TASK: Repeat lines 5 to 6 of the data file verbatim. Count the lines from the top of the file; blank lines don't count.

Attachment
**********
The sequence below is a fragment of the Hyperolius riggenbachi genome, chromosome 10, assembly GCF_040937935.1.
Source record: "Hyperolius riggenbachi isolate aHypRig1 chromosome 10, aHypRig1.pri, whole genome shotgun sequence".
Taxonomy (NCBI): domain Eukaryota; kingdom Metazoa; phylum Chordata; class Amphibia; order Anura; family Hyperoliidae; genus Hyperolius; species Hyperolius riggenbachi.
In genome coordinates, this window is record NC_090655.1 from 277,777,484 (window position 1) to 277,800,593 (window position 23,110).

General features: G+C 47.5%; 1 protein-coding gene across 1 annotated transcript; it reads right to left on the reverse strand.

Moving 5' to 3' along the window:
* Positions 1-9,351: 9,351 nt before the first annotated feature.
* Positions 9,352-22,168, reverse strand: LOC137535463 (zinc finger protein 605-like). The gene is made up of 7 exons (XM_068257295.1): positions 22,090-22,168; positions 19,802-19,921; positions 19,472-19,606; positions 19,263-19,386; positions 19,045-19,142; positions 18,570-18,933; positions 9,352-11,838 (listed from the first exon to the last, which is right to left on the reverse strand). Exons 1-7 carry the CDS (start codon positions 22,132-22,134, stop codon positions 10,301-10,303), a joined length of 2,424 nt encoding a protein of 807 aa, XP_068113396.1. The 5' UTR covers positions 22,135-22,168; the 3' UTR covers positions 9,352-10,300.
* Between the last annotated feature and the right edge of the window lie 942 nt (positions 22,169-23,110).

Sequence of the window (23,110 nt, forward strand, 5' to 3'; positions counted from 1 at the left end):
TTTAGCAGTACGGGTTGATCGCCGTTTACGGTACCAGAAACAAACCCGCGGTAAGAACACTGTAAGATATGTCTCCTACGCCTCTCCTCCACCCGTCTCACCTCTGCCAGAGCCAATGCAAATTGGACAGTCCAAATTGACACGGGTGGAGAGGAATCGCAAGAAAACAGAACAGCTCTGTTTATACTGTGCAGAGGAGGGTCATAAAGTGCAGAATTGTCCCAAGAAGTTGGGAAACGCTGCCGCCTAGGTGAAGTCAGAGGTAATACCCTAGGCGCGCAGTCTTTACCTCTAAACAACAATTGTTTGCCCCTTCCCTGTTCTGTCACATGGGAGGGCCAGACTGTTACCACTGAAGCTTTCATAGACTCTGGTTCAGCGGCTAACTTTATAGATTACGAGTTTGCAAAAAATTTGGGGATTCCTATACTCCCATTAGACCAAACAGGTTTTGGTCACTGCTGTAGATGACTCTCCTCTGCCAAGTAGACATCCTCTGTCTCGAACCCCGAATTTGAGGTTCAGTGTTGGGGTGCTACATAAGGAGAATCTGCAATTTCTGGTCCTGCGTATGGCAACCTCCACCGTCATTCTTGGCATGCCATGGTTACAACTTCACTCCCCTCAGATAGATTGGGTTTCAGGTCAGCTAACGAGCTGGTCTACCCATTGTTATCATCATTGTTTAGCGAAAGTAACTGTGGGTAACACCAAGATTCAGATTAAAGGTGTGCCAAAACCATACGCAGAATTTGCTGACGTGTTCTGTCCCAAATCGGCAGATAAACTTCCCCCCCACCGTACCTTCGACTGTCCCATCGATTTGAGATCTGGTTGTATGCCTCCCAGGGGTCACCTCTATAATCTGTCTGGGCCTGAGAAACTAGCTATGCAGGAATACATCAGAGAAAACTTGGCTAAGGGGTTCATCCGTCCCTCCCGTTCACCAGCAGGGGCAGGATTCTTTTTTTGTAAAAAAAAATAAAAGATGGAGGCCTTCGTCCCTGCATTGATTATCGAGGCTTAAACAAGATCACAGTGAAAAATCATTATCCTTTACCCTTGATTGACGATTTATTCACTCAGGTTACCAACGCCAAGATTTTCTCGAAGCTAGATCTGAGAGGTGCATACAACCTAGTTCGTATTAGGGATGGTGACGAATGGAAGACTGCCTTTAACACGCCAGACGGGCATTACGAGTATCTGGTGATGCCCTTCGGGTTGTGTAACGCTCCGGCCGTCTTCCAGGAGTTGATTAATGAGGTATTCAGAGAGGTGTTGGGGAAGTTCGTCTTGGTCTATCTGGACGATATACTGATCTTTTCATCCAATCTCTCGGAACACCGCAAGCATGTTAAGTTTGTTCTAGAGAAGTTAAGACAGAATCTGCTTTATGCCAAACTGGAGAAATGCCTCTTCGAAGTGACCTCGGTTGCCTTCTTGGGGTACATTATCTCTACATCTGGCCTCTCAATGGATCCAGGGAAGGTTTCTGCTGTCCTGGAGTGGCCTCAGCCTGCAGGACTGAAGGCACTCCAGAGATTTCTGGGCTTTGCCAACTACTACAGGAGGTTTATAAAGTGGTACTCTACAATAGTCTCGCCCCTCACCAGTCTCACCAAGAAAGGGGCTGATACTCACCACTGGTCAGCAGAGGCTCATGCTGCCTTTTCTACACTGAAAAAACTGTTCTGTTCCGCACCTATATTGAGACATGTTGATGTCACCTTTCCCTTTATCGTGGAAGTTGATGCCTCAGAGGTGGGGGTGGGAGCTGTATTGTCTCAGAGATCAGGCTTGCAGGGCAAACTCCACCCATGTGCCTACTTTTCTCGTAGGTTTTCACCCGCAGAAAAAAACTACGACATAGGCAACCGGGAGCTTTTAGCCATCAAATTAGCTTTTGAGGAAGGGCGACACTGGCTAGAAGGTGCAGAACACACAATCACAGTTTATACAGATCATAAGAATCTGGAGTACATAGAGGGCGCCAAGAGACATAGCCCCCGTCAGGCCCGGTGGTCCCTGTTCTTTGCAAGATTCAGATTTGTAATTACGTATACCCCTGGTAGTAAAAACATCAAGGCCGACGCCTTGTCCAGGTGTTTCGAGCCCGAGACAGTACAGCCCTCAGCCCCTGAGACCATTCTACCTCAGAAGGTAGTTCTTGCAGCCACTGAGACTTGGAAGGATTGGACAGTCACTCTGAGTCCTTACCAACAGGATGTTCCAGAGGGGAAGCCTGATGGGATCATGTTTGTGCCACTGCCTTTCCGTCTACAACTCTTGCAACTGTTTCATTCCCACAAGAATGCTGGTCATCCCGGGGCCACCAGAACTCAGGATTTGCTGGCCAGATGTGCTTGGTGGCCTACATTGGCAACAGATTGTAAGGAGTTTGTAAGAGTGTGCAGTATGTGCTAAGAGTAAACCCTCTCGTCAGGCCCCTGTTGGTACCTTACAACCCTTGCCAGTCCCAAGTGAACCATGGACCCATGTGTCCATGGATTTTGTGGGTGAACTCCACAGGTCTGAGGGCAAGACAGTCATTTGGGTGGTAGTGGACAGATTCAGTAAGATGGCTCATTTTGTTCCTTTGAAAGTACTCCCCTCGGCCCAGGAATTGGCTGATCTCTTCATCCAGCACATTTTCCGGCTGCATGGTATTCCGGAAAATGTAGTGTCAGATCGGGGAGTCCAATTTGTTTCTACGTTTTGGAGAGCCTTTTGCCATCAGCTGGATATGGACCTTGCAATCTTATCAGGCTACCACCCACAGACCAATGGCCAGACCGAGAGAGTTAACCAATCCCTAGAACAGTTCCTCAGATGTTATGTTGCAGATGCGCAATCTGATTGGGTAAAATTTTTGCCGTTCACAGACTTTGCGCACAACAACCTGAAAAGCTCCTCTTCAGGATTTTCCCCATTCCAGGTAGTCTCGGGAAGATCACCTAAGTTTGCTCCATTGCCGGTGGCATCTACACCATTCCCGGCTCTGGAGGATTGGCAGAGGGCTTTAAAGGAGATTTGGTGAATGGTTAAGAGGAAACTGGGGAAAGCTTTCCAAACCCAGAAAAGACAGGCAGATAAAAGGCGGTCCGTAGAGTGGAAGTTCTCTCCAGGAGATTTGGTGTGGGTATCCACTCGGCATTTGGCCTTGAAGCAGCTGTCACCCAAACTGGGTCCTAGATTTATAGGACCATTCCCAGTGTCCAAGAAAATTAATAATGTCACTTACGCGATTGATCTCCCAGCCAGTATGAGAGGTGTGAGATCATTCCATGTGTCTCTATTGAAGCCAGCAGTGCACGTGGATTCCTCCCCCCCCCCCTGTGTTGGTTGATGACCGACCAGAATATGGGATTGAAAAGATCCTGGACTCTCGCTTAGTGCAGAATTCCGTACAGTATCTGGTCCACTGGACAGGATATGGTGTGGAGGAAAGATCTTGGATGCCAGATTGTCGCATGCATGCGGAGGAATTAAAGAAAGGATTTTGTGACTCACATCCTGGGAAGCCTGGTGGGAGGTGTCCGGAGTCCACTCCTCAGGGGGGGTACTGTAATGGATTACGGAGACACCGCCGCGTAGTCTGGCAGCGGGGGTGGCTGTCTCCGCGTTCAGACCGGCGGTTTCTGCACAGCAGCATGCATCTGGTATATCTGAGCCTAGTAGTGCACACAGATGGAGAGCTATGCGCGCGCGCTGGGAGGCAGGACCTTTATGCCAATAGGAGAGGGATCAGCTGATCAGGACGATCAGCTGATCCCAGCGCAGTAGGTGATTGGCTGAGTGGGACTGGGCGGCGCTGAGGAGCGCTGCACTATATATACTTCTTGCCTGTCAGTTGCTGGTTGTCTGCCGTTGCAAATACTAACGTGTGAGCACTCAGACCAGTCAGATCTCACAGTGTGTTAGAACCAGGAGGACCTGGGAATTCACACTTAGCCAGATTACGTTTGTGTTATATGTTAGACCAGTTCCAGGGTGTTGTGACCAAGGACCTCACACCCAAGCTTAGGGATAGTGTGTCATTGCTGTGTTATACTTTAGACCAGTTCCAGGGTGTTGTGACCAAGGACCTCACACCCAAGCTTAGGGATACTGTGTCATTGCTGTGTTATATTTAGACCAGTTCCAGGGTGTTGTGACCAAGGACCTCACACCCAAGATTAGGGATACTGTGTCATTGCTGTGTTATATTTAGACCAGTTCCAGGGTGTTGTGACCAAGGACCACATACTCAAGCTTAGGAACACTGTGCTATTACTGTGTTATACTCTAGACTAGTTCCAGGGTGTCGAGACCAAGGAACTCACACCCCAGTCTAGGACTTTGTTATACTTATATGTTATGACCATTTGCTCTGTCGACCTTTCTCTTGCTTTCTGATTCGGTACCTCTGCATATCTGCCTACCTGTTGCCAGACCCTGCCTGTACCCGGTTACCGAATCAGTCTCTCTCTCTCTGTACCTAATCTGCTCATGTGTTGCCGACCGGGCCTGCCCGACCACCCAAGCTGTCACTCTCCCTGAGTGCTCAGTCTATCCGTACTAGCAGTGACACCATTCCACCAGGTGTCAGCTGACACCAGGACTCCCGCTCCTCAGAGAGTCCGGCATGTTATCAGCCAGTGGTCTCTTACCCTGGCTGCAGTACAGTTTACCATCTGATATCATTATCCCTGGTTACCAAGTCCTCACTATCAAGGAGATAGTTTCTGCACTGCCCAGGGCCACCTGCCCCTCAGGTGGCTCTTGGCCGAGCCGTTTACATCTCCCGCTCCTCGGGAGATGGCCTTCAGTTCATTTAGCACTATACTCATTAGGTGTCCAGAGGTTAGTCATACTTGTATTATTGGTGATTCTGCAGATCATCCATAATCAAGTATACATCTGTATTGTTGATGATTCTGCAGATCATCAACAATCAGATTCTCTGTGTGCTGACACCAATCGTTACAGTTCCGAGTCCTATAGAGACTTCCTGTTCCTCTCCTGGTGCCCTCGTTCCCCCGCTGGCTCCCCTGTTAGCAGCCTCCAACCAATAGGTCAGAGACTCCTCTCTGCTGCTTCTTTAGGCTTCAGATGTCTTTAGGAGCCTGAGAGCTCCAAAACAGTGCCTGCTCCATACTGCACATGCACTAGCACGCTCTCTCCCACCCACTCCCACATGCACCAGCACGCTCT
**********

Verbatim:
General features: G+C 47.5%; 1 protein-coding gene across 1 annotated transcript; it reads right to left on the reverse strand.

Moving 5' to 3' along the window: